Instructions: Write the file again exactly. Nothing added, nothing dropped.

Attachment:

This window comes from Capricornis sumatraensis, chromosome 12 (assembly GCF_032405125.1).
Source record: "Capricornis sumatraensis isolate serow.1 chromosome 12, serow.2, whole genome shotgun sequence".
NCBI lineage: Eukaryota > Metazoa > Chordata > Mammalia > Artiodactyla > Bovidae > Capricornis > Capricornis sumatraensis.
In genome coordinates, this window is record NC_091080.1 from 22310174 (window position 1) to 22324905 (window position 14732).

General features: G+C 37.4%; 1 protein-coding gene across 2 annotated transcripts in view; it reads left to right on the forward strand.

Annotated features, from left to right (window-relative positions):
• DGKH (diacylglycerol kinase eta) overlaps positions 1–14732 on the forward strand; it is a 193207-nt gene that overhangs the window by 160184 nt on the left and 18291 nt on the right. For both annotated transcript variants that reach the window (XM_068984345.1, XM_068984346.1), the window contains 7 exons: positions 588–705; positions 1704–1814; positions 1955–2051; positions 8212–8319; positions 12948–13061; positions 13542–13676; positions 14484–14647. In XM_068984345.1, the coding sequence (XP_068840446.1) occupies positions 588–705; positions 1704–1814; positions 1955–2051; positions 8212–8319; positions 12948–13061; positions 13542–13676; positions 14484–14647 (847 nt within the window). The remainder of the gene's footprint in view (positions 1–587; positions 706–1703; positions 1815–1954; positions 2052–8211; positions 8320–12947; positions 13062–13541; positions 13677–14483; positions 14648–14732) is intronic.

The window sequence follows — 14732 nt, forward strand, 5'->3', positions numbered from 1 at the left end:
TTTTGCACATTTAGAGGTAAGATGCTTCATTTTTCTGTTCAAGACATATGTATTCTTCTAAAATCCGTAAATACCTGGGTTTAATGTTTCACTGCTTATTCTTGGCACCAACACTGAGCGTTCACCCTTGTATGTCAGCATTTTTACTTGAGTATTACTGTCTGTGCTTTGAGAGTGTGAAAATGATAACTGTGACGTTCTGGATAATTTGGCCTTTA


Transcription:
This window comes from Capricornis sumatraensis, chromosome 12 (assembly GCF_032405125.1).
Source record: "Capricornis sumatraensis isolate serow.1 chromosome 12, serow.2, whole genome shotgun sequence".
NCBI lineage: Eukaryota > Metazoa > Chordata > Mammalia > Artiodactyla > Bovidae > Capricornis > Capricornis sumatraensis.
In genome coordinates, this window is record NC_091080.1 from 22310174 (window position 1) to 22324905 (window position 14732).

General features: G+C 37.4%; 1 protein-coding gene across 2 annotated transcripts in view; it reads left to right on the forward strand.

Annotated features, from left to right (window-relative positions):
• DGKH (diacylglycerol kinase eta) overlaps positions 1–14732 on the forward strand; it is a 193207-nt gene that overhangs the window by 160184 nt on the left and 18291 nt on the right. For both annotated transcript variants that reach the window (XM_068984345.1, XM_068984346.1), the window contains 7 exons: positions 588–705; positions 1704–1814; positions 1955–2051; positions 8212–8319; positions 12948–13061; positions 13542–13676; positions 14484–14647. In XM_068984345.1, the coding sequence (XP_068840446.1) occupies positions 588–705; positions 1704–1814; positions 1955–2051; positions 8212–8319; positions 12948–13061; positions 13542–13676; positions 14484–14647 (847 nt within the window). The remainder of the gene's footprint in view (positions 1–587; positions 706–1703; positions 1815–1954; positions 2052–8211; positions 8320–12947; positions 13062–13541; positions 13677–14483; positions 14648–14732) is intronic.

The window sequence follows — 14732 nt, forward strand, 5'->3', positions numbered from 1 at the left end:
TTTTGCACATTTAGAGGTAAGATGCTTCATTTTTCTGTTCAAGACATATGTATTCTTCTAAAATCCGTAAATACCTGGGTTTAATGTTTCACTGCTTATTCTTGGCACCAACACTGAGCGTTCACCCTTGTATGTCAGCATTTTTACTTGAGTATTACTGTCTGTGCTTTGAGAGTGTGAAAATGATAACTGTGACGTTCTGGATAATTTGGCCTTTA